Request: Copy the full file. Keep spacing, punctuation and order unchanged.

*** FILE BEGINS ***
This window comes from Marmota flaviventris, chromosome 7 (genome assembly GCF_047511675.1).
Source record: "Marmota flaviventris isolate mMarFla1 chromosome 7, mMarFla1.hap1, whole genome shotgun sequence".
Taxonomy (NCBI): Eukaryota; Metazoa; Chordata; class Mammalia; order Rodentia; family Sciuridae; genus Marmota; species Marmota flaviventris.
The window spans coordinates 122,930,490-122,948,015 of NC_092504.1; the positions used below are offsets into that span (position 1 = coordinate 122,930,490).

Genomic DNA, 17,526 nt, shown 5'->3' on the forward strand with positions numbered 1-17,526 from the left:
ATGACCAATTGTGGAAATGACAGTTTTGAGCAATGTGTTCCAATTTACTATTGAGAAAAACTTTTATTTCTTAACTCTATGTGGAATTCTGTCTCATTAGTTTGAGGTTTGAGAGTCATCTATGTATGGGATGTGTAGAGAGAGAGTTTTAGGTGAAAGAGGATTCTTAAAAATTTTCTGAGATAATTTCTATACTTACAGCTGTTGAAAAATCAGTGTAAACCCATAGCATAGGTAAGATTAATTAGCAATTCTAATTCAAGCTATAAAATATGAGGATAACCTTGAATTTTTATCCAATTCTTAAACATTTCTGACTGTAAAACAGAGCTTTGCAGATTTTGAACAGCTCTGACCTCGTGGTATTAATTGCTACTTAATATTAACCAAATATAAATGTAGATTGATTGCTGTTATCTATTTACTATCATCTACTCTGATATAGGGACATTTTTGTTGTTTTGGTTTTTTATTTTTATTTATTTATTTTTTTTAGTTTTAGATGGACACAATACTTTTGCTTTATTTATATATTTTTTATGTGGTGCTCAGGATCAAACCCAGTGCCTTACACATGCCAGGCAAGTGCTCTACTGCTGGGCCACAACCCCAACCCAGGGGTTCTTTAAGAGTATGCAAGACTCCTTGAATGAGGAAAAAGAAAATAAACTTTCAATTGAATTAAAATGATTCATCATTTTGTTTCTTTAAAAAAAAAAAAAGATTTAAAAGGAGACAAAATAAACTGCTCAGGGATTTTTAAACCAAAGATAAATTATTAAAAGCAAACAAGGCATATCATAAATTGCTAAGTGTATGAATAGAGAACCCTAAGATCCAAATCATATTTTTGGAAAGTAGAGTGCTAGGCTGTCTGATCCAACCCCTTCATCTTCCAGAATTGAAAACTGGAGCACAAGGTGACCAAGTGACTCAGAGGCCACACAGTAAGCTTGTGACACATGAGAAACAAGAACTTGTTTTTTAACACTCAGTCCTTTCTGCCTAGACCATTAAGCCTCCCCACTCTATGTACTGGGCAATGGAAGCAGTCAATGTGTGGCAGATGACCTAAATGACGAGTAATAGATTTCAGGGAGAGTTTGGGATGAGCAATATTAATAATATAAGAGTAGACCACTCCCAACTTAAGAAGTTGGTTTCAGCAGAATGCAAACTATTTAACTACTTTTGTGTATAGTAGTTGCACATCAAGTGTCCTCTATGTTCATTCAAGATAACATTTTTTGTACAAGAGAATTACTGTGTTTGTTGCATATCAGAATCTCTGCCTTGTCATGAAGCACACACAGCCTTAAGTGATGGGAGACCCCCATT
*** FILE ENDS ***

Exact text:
This window comes from Marmota flaviventris, chromosome 7 (genome assembly GCF_047511675.1).
Source record: "Marmota flaviventris isolate mMarFla1 chromosome 7, mMarFla1.hap1, whole genome shotgun sequence".
Taxonomy (NCBI): Eukaryota; Metazoa; Chordata; class Mammalia; order Rodentia; family Sciuridae; genus Marmota; species Marmota flaviventris.
The window spans coordinates 122,930,490-122,948,015 of NC_092504.1; the positions used below are offsets into that span (position 1 = coordinate 122,930,490).

Genomic DNA, 17,526 nt, shown 5'->3' on the forward strand with positions numbered 1-17,526 from the left:
ATGACCAATTGTGGAAATGACAGTTTTGAGCAATGTGTTCCAATTTACTATTGAGAAAAACTTTTATTTCTTAACTCTATGTGGAATTCTGTCTCATTAGTTTGAGGTTTGAGAGTCATCTATGTATGGGATGTGTAGAGAGAGAGTTTTAGGTGAAAGAGGATTCTTAAAAATTTTCTGAGATAATTTCTATACTTACAGCTGTTGAAAAATCAGTGTAAACCCATAGCATAGGTAAGATTAATTAGCAATTCTAATTCAAGCTATAAAATATGAGGATAACCTTGAATTTTTATCCAATTCTTAAACATTTCTGACTGTAAAACAGAGCTTTGCAGATTTTGAACAGCTCTGACCTCGTGGTATTAATTGCTACTTAATATTAACCAAATATAAATGTAGATTGATTGCTGTTATCTATTTACTATCATCTACTCTGATATAGGGACATTTTTGTTGTTTTGGTTTTTTATTTTTATTTATTTATTTTTTTTAGTTTTAGATGGACACAATACTTTTGCTTTATTTATATATTTTTTATGTGGTGCTCAGGATCAAACCCAGTGCCTTACACATGCCAGGCAAGTGCTCTACTGCTGGGCCACAACCCCAACCCAGGGGTTCTTTAAGAGTATGCAAGACTCCTTGAATGAGGAAAAAGAAAATAAACTTTCAATTGAATTAAAATGATTCATCATTTTGTTTCTTTAAAAAAAAAAAAAGATTTAAAAGGAGACAAAATAAACTGCTCAGGGATTTTTAAACCAAAGATAAATTATTAAAAGCAAACAAGGCATATCATAAATTGCTAAGTGTATGAATAGAGAACCCTAAGATCCAAATCATATTTTTGGAAAGTAGAGTGCTAGGCTGTCTGATCCAACCCCTTCATCTTCCAGAATTGAAAACTGGAGCACAAGGTGACCAAGTGACTCAGAGGCCACACAGTAAGCTTGTGACACATGAGAAACAAGAACTTGTTTTTTAACACTCAGTCCTTTCTGCCTAGACCATTAAGCCTCCCCACTCTATGTACTGGGCAATGGAAGCAGTCAATGTGTGGCAGATGACCTAAATGACGAGTAATAGATTTCAGGGAGAGTTTGGGATGAGCAATATTAATAATATAAGAGTAGACCACTCCCAACTTAAGAAGTTGGTTTCAGCAGAATGCAAACTATTTAACTACTTTTGTGTATAGTAGTTGCACATCAAGTGTCCTCTATGTTCATTCAAGATAACATTTTTTGTACAAGAGAATTACTGTGTTTGTTGCATATCAGAATCTCTGCCTTGTCATGAAGCACACACAGCCTTAAGTGATGGGAGACCCCCATT